Chronic Diarrhea in Cats

Chronic diarrhea is a progresses from acute diarrhea. It is described as persistent diarrhea which exceeds three weeks and resulting in loss of body fluids, nutrients and electrolytes.

In most cases, diarrhea in a chronic form is a result of an intestinal disease. Other causes can be linked to untreated acute diarrhea such as infections, Bowel diseases, reactions to known drugs and medications. Clinical signs such as weight loss, shabby appearance (poor coat condition), black often tarry stool, presence of blood and mucus in feces.


The primary cause of chronic diarrhea is a result of intestinal disorder (involving either small or large intestine or both). This can also be caused by irritation, damage to the intestinal lining or blockage (partial) in the intestinal tract. Causes of chronic diarrhea include:
› Inflammatory bowel disease (IBD)
› Colitis (inflammation of the large bowel)
› Bacterial infections
› Viral infections
› Fungal infections
› Small intestinal bacterial overgrowth (SIBO)
› Irritable bowel syndrome
› Parasitic infections such as Giardiasis
› Reactions to known drugs and medications
› Poisoning and toxicity
› Tumors and ulcers
› Cancer (of the intestines)
› Food allergy
› Kidney, Liver and pancreatic diseases
› Hyperthyroidism
› Mal-absorption disorders such as Lymphangiectasia (protein losing disease)
› Mal-digestion disorders
› Dietary changes

Clinical Signs & Symptoms

Common symptoms seen are:
› Pyrexia (Fever)
› Lethargy
› Depression
› weight Loss
› Vomiting
› Anorexia (Loss of Appetite)
› Abdominal Pain
› Abdominal Distension (swelling)
› Hematochezia (Blood in stool)
› Mucus in stool
› Recurrent defecation (multiple times a day)
› Dyschezia (Painful defecation)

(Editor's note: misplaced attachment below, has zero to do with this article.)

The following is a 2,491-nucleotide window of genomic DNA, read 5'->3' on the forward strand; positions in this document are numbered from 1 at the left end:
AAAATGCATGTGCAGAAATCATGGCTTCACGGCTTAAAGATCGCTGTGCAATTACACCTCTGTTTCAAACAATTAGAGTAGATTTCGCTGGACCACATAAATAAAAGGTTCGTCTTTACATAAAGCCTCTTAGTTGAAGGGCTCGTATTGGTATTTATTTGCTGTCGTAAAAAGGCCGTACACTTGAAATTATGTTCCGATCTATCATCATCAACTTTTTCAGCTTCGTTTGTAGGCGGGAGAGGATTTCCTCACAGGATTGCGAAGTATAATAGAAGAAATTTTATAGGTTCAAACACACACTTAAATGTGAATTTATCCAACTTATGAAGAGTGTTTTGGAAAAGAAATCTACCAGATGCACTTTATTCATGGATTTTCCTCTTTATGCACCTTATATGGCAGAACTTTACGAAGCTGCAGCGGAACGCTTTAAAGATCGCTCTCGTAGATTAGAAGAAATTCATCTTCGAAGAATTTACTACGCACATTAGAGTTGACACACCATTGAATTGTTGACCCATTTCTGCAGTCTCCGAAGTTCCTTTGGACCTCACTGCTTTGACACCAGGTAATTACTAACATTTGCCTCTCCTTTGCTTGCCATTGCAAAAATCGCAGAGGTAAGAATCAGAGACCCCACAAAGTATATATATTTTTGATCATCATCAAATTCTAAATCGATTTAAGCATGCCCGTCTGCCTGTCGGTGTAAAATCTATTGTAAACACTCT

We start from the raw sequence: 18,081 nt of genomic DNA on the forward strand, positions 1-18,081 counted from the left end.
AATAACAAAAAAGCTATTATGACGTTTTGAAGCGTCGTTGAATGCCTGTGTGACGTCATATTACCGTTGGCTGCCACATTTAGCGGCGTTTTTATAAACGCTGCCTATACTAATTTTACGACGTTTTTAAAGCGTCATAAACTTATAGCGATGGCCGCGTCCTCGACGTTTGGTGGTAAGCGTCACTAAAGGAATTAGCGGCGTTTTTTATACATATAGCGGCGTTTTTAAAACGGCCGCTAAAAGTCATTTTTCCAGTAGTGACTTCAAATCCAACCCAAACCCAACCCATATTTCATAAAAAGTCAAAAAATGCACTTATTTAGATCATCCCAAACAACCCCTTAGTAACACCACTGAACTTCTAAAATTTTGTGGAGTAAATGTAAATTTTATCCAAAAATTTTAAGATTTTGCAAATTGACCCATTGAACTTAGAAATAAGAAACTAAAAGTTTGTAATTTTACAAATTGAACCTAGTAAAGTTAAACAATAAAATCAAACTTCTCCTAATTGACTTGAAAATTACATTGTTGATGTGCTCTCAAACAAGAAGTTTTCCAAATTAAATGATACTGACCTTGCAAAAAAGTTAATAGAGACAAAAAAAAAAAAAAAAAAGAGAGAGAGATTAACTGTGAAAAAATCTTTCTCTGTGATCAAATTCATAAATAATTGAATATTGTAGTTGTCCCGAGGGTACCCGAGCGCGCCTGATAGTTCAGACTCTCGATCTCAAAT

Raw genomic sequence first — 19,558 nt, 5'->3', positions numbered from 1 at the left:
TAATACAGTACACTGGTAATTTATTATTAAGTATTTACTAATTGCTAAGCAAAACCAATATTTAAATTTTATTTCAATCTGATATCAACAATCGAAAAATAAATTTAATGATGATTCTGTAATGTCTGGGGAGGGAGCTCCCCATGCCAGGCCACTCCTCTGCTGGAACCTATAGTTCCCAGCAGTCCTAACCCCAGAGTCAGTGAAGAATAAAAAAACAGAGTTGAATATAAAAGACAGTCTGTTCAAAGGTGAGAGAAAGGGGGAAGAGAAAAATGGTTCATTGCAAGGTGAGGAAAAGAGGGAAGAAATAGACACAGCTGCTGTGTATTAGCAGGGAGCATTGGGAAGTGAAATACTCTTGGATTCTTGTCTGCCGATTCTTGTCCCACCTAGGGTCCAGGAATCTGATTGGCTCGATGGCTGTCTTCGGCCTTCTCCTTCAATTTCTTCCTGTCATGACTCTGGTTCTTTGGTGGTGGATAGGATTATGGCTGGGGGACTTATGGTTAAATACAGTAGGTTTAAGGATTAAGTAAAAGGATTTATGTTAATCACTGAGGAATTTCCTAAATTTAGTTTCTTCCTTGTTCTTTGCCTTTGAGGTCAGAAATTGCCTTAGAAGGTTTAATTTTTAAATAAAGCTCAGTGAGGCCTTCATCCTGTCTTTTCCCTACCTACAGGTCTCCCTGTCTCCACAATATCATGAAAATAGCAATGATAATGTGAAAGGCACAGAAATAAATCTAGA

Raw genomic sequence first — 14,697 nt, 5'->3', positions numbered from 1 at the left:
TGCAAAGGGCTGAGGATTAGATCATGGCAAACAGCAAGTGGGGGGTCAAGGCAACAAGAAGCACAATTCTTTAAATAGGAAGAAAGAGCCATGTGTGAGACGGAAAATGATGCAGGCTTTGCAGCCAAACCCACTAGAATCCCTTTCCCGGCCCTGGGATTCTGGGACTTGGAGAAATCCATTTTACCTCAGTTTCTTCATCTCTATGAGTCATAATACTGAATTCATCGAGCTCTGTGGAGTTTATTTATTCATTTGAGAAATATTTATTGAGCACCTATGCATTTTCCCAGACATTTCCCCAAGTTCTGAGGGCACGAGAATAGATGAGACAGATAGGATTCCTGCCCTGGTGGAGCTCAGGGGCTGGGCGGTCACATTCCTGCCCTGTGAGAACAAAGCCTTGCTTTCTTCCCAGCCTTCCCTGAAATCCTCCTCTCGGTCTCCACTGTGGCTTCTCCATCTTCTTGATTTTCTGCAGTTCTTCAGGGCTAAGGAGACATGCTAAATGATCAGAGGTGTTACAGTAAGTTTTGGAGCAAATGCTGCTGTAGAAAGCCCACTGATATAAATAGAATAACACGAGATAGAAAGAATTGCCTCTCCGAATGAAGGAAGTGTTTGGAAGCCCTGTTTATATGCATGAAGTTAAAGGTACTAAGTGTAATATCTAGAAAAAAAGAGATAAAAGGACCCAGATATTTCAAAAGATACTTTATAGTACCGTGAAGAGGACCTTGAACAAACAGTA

› Large amount of feces
› Small amount of feces
› Poor coat condition
› Gut sounds
› Black tarry stool


Veterinarians will require a complete history of your cat which includes medical history, vaccination records, existing health concerns, current and previous medications, onset of symptoms, diet and exercise routine and any information which can help in establishing a correct diagnosis. Diagnosis is done with a combination of tests. These include routine lab examinations and special tests. They are:

› Physical examination
› Complete Blood Count (CBC)
› Biochemical profile
› Urinalysis
› Fecal Examination to detect parasites
› Electrolyte Panel test
› Abdominal Radiograph (X-rays)
› Thyroid profile test
› Serology test

Once the underlying cause is identified further teats may be recommended on case to case basis.


Treatment depends on the underlying cause. Sometimes mild diarrhea can resolve without medications. However this should not be practiced. Common treatments include:
› IV Fluids
› Fluid therapy
› Medications to stop vomiting
› Prescription diets
› Dietary changes (warm, moist, non chew-able, low fat high fiber diet should be given. Avoid meat, uncooked food, anything chew-able)
› De-worming drugs
› Surgery (this depends on foreign objects, tumors, blockage)


This is a clinical sign resulting from a disease or condition.

Home Care

Home care should aim at improving the condition. Treatments can take a few days to weeks, depending on the severity. If you observe any behavioral changes, or if the condition does not improve, please contact your veterinarian.

› It is mandatory to provide a stress-free environment for your cat. Keep water and food bowls within reach. Avoid physical activity. Keep your cats away from any noise and commotions.
› You have to administer and monitor all prescribed medicine as directed by your veterinarian.
› Do NOT travel with your cat.
› Do NOT allow your cat to roam freely. They like to scavenge especially from garbage bins, leftover food in kitchen.
› Use of environmental disinfectants is recommended. Prompt disposal of any and all materials after use is suggested.
› Routine and regular checkups to access the progress, further tests may be advised. Monitor and administer all medications as directed by your veterinarian and complete the dosage.
› Humans, especially children, pregnant women and ones handling infected pets need to exercise caution. Wear gloves when dealing with a pet, cleaning the litter boxes, disposing any and all contaminated materials, garbage disposals etc. A thorough wash of hands is advised. Practice hygiene.
› Dietary changes to warm, moist food. Avoid feeding meat, uncooked foods, chew-able foods.
› De-worming medications will be given if resulting from parasitic infections.

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